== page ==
This video from the USA says about itself:
27 November 2016
Bernie Sanders went to the White House to directly implore President Obama to stop the construction of the Dakota Access Pipeline. Ben Mankiewicz, Michael Shure, and Jimmy Dore, hosts of The Young Turks, break it down. Tell us what you think in the comment section below.
“We feature a surprise address by Senator Bernie Sanders outside the White House on Tuesday during a global day of action against the Dakota Access pipeline that included demonstrations in over 300 cities. “Today we are saying it is time for a new approach to the Native American people, not to run a pipeline through their land,” Sanders said, demanding that their sovereign rights be honored. He also spoke about the need for politicians to protect access to clean water, recognize that climate change is real and support an aggressive shift away from fossil fuels to sustainable energy sources…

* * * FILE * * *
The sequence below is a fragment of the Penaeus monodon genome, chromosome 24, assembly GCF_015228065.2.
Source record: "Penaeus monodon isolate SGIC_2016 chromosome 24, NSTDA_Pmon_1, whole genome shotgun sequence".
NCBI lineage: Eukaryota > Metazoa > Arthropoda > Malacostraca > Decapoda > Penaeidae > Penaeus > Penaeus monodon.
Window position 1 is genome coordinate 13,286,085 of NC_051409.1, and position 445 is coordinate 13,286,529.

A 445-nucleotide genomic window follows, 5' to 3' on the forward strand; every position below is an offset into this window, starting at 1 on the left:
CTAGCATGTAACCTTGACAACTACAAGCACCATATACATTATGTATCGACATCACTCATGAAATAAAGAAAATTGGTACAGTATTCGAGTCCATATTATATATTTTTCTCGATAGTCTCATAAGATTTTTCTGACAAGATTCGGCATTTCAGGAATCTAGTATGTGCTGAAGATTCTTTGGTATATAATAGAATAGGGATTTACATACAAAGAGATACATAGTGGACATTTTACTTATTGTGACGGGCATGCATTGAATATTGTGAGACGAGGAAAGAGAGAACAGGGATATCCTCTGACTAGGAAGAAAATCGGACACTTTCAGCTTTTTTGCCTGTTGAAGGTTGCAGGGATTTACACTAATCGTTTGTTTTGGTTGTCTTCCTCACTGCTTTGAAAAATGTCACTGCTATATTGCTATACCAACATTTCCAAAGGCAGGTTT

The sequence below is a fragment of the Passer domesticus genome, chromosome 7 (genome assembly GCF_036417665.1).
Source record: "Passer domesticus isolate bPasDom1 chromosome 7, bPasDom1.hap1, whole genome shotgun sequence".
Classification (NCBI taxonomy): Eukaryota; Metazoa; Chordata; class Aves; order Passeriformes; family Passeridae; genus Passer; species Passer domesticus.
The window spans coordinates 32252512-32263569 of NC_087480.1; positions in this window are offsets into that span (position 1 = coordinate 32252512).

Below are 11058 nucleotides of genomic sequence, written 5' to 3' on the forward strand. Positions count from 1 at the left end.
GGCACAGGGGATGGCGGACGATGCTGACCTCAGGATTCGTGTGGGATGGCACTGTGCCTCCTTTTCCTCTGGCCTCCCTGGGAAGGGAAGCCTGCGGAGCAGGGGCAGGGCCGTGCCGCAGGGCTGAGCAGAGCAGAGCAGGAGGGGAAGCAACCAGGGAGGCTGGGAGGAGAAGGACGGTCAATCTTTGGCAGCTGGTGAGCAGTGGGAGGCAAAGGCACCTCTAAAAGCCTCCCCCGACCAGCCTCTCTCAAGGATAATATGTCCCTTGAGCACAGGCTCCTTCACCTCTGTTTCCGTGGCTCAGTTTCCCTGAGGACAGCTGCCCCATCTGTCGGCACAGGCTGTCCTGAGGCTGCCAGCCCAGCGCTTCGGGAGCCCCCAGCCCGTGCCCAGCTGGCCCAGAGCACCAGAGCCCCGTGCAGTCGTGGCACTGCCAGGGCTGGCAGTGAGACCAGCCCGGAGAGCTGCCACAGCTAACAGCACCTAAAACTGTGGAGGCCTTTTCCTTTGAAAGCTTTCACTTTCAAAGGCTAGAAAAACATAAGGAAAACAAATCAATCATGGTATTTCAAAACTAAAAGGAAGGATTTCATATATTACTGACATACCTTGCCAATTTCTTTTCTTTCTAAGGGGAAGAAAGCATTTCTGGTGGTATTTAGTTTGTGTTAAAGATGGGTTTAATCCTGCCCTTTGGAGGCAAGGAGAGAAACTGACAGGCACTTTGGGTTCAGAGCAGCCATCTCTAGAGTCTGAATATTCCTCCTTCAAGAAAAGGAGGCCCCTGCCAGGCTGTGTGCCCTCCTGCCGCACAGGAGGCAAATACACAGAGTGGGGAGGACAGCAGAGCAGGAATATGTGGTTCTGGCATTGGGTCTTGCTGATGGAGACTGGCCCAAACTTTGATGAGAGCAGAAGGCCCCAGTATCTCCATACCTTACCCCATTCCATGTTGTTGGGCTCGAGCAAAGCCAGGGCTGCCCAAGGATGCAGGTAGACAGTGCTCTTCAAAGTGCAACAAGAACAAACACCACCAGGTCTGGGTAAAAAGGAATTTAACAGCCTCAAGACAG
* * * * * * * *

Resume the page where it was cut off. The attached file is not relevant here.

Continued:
SEN. BERNIE SANDERS: The issues are very clear. For hundreds of years, the Native American people in our country, the first Americans, have been lied to, have been cheated, and their sovereign rights have been denied them. And today we are saying it is time for a new approach to the Native American people, not to run a pipeline through their land. And we are demanding that sovereign rights of the Native American people be honored and respected.
And the second issue that we are here for this night is to understand that in midst—in the midst of a major water crisis and a growing crisis in our country and around the world, we are not going to allow a pipeline to endanger the clean water that millions of people depend upon.”*
Read more here.
Chris Callaway, a New York City based fashion photographer, visited the Sioux Nation at Standing Rock Indian Reservation in North Dakota. He took portraits of the Native Americans protesting the planned construction of the Dakota Access Pipeline. He also recorded their voices. When asked why he went to Standing Rock, Calloway said he wanted to create a more accurate representation of the protesters. “When Natives talk you can hear the intelligence and patience in their voices,” he added. “It reconnects you. It tears down those stereotypes a lot of us have built up.” The Huffington Post interviewed Calloway by phone from Oklahoma on Sunday, where he was home for the holidays.